(Reuters) – Internet activist and computer prodigy Aaron Swartz, who helped create an early version of the Web feed system RSS and later played a key role in stopping an online piracy bill in Congress, has committed suicide at age 26, authorities said yesterday.
Police found Swartz’s body hanging in his Brooklyn apartment on Friday, according to the New York City Office of Chief Medical Examiner, which ruled the death a suicide.
Swartz is widely credited with being a co-author of the specifications for the Web feed format RSS 1.0, which he worked on at age 14, according to a blog post on Saturday from his friend Cory Doctorow.
RSS, which stands for Rich Site Summary, is a format for delivering to users content from sites that change constantly, such as news pages and blogs.
Online tributes to Swartz have been posted at a number of top websites in the technology world.
“Aaron had an unbeatable combination of political insight, technical skill and intelligence about people and issues,” Doctorow wrote on his blog at Boing Boing.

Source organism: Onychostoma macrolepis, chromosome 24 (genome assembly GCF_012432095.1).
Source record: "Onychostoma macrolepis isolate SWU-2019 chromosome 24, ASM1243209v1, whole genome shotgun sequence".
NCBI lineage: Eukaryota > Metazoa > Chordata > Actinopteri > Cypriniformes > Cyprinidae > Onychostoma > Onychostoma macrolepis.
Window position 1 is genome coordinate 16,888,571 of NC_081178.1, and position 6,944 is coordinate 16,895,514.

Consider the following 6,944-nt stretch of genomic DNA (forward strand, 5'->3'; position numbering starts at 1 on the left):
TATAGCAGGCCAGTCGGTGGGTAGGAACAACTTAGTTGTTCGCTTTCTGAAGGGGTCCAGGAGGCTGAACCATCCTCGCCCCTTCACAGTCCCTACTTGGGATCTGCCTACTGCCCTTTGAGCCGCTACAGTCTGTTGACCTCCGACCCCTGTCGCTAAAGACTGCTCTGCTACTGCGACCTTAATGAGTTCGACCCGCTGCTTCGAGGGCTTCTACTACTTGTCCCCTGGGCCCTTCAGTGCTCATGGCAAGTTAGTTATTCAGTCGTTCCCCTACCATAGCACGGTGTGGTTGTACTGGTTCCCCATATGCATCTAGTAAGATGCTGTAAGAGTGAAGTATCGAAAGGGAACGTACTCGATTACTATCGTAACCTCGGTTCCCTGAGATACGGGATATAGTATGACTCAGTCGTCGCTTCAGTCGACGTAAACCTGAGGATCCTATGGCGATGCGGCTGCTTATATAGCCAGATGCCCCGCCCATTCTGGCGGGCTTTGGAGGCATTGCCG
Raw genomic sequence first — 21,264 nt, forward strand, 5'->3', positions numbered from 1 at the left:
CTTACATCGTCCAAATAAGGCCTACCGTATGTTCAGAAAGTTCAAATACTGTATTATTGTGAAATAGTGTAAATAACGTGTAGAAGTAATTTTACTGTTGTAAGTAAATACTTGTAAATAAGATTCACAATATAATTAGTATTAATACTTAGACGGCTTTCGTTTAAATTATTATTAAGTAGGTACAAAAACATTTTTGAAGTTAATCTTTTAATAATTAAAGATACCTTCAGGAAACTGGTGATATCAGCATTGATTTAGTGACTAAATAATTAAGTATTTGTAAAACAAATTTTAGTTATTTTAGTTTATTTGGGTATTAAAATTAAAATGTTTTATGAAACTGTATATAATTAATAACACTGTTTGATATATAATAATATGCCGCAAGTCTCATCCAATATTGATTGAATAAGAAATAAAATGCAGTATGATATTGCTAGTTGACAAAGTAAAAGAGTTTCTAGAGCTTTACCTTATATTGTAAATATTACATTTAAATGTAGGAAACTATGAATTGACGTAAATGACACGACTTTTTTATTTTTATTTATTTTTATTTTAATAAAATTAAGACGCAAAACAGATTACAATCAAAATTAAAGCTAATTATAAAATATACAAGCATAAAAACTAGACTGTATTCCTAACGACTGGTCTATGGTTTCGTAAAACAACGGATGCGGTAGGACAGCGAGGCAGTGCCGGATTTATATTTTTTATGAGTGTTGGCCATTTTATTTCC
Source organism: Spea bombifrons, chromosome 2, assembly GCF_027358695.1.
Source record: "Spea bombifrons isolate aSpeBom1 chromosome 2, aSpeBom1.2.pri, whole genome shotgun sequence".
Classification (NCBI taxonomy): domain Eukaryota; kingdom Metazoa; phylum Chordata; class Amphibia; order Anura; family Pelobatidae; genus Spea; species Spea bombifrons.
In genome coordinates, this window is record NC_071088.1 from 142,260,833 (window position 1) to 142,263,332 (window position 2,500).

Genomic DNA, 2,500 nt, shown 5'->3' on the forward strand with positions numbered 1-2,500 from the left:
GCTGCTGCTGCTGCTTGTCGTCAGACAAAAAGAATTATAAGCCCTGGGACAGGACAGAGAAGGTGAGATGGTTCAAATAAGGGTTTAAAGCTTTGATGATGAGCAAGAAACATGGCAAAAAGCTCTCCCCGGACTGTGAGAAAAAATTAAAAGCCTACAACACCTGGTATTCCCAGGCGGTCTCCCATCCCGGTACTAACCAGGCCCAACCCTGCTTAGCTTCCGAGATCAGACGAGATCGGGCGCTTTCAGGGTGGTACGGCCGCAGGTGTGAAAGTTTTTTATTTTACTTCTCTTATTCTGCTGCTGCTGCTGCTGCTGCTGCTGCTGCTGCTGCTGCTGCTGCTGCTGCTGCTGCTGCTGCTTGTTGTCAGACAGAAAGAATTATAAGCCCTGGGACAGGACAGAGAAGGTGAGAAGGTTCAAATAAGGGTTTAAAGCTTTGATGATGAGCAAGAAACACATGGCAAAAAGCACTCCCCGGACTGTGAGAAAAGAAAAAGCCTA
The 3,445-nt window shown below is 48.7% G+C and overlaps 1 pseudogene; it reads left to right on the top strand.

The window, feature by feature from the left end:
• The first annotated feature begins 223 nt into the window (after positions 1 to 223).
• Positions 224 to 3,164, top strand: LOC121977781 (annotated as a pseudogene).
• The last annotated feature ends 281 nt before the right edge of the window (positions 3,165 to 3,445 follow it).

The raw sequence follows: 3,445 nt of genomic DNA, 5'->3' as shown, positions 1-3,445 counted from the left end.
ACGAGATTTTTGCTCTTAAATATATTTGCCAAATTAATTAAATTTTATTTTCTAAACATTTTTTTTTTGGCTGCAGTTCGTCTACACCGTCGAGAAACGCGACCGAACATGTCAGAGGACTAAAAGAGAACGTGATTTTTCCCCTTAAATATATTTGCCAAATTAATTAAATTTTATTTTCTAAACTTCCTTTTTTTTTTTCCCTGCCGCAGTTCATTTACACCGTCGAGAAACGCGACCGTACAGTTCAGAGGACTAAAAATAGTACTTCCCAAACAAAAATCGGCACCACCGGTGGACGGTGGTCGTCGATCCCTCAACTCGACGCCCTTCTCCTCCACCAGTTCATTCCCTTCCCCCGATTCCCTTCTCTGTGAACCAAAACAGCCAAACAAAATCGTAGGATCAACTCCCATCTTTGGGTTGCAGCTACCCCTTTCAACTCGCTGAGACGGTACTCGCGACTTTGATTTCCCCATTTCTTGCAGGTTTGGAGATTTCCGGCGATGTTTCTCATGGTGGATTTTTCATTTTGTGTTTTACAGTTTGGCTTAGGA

Swartz also played a role in building the news sharing website Reddit, but left the company after it was acquired by Wired magazine owner Conde Nast.
In 2011, he was indicted on computer fraud and other charges related to the unauthorized download of academic journal articles at the Massachusetts Institute of Technology. He pleaded not guilty. His trial was due to start in April.
Doctorow wrote that Swartz had “problems with depression for many years.”
Swartz himself described his struggles with dark feelings.
In an online account of his life and work, Swartz said he became “miserable” after going to work at the San Francisco offices of Wired after Reddit was acquired by Conde Nast.